My second Level I FW was in the spring — me, along with 32 other USC OT students, and 6 CIs spent two full weeks in Ghana! We worked with children with disabilities at the Mephibosheth Training Center (MTC), which is a boarding school for the children. This ministry was started by a Ghanaian pastor and his wife, who is a PT from the US. When we were there, there were 20 children, ages ~5-21 years old. In Ghana, they didn’t really know exactly how old the children were, and it made it tough to tell because many of them looked much younger than they really were. In Ghana, much, if not all of their livelihood is from physical labor or skills that a person has, therefore, people who have disabilities are looked down upon and seen as useless and hopeless. It is very sad, but infanticide is quite common if a child is born atypically, despite it being against the law. So, this is why MTC is such a wonderful place!
The children are taken in and they live at the boarding school for three months at a time. They will go home or to the orphanage they came from for one whole month, every three months. This is to encourage the children’s parents and the orphanage staff to be involved with their children’s health and well-being. At MTC, the children live amongst each other in a dormitory and they attend school and church together. Most of the children have chores and they are able to take care of themselves for the most part. It was so great to see how they truly act as one big family! What we were there for, was to help the children to increase their ability to do their everyday occupations. Two or three USC students were assigned one or two children. We assessed and observed them while they were in school, eating, and doing chores and self-care, in order to pinpoint what was going on with them and what they needed the most help with. We then developed a treatment plan, which we implemented during the week. And we created home and classroom programs (that were mostly pictures), which we taught to the children’s parents/orphanage staff and their teachers.
Going to Ghana was one of my most favorite experiences since I’ve been in OT school! Everything about it was amazing — the OT aspect: I learned so much in the short time that we were there and it really challenged my clinical reasoning skills and ability to think out of the box; the Christian aspect: being in a Christian environment was powerful as I saw some of my non-Christian USC friends being touched by the love that the Ghanaian children and people have for Jesus; the Ghanaian aspect: I absolutely loved Ghanaian culture — people were so laid back and friendly, it reminded me of home in Hawaii! We have so many stories and great memories from the trip, but here are a few pictures.
Meet Amanquah (~13 years old) — isn’t he so cute!? Sarah (another student ambassador) and I were partners on this trip and we had the opportunity to work with Aman! He didn’t have a specific diagnosis, but he had CP-like symptoms and malnutrition. He was very weak — he had to use a wheelchair to get around and would scamper on the ground on his elbows, hands, and knees to get around. He had a difficult time holding his head up, which inhibited him from efficiently participating in many of his occupations — eating, self-care, and doing schoolwork. He also didn’t speak much, but we could tell he was very bright!
Barb was Sarah and my CI — it was her first time to Ghana as well. She was great! She brought a lot of good ideas and insight into our treatment and care for Aman!
Here is Sarah and Aman taking a break between one of the exercises that we were doing to increase the strength of Aman’s neck extensors (to lift his head up).
And here’s Aman and me doing one of his other favorite occupations — drawing and writing!
Also, during the spring, my birthday, which happens to be Earth Day, came around, and of course, some of my friends and I used it as a reason to get together after class!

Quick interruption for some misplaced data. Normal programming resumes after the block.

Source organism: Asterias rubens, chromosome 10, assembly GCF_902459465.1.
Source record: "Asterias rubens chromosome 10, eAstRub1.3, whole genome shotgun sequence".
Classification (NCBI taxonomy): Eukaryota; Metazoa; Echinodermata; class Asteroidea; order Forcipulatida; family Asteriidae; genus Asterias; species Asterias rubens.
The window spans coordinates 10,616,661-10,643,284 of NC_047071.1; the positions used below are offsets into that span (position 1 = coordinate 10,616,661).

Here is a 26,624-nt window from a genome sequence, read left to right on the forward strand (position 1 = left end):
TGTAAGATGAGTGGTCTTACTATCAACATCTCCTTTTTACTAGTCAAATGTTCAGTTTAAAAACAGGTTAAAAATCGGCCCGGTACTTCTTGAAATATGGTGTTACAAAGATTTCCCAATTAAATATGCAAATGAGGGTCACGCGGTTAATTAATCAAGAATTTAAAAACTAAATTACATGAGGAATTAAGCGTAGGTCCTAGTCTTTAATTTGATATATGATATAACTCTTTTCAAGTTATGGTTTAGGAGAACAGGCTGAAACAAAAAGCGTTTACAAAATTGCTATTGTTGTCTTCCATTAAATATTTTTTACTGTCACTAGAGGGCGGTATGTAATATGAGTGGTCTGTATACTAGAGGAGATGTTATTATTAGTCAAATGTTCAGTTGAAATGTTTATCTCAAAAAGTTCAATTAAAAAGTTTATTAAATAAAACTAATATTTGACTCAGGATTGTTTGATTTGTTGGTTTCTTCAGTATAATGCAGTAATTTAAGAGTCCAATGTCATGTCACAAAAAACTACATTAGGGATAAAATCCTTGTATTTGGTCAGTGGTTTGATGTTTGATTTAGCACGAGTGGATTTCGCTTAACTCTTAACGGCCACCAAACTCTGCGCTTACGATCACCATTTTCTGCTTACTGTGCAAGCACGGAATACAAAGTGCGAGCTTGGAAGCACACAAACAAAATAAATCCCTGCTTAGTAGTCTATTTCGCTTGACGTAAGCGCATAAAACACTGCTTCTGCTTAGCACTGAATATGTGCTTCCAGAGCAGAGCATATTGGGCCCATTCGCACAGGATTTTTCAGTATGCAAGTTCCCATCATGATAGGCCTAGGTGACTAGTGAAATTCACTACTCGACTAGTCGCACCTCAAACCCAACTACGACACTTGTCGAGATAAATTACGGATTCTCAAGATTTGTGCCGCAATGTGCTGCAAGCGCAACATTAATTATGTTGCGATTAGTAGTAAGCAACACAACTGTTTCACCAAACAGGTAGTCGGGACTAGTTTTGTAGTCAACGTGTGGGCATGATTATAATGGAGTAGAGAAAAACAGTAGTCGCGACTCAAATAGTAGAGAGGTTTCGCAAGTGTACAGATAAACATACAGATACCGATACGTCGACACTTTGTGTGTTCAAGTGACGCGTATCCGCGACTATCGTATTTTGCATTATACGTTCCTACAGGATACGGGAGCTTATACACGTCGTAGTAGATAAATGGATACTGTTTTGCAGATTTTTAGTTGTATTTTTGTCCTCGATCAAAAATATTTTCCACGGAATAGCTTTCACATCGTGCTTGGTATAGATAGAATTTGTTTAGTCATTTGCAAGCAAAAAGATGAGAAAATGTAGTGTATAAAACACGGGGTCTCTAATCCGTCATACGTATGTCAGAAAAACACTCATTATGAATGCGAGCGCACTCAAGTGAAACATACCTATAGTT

And another great way to end the year — OT Banquet/Prom! A fun night of dressing up, good food, dancing, and great company!
So that was a glance back at my first year. It definitely flew by quickly! To sum up the school portion of it — FW, labs, group projects, practicums, and site visits!
Robotics and Occupational Therapy ⟩
March 18, 2010, by Myka
Different disciplines can work together to help people live their lives to the fullest! Right now I am taking a really exciting class through the Engineering department called Innovative Technology for Autism Spectrum Disorders. It is taught by Olga Solomon, a linguist and autism researcher in the OS/OT department here at USC and is funded by a grant from Autism Speaks.
This class has been really great because it is interdisciplinary and we have both engineering and occupational therapy students. We are in small groups and each group is developing a grant proposal for an innovative technology to use for people with autism to help them do the things they need and want to do. Last week in class we learned about socially assistive robots, which are robots that don’t touch people but can help encourage people and help people with autism learn social behaviors. Here is a video of a socially assistive robot helping someone in therapy to do exercises:
The video also mentions at the end that these types of robots are being used with many different populations, including people with autism. You can see from the video that socially assistive robots may become more used in occupational therapy, as we can have them work with our clients for a different method of providing therapy. I asked the class whether they thought robots could ever take over OT jobs if trained well enough. We agreed that we should be safe from a robot-takeover (I, Robot, anyone?), but robots can definitely be used to supplement occupational therapy.
David Feil-Seifer, a PhD candidate in Engineering, came in to speak to our class about his work with these robots. He showed us videos of his research and we saw that children with autism responded positively to the robots and that using this type of technology may be very beneficial in teaching social skills to people with autism and helping them communicate. He then took some of us to the Interaction Lab, which is featured in the video. We got to see the robots (including the one in the video) and meet some of the other students who work in the lab.
I wanted to take this class to become a well-rounded clinician, and this class is a great opportunity to blend disciplines and engage in mutual learning with engineering students. I can see using robots and other technology in all forms of OT, and am excited to learn more about technology that is used therapeutically. When I started OT school, my dad told me to be the most cutting-edge clinician I could be. “Develop OT robots!” was one of his ideas. At the time, I just rolled my eyes (this is the guy who thought OT was helping people find jobs), but now I think this is a really exciting idea. I’m so glad I’m getting this opportunity to learn about exciting new trends in the fields and work with engineering students to develop technologies for people with autism!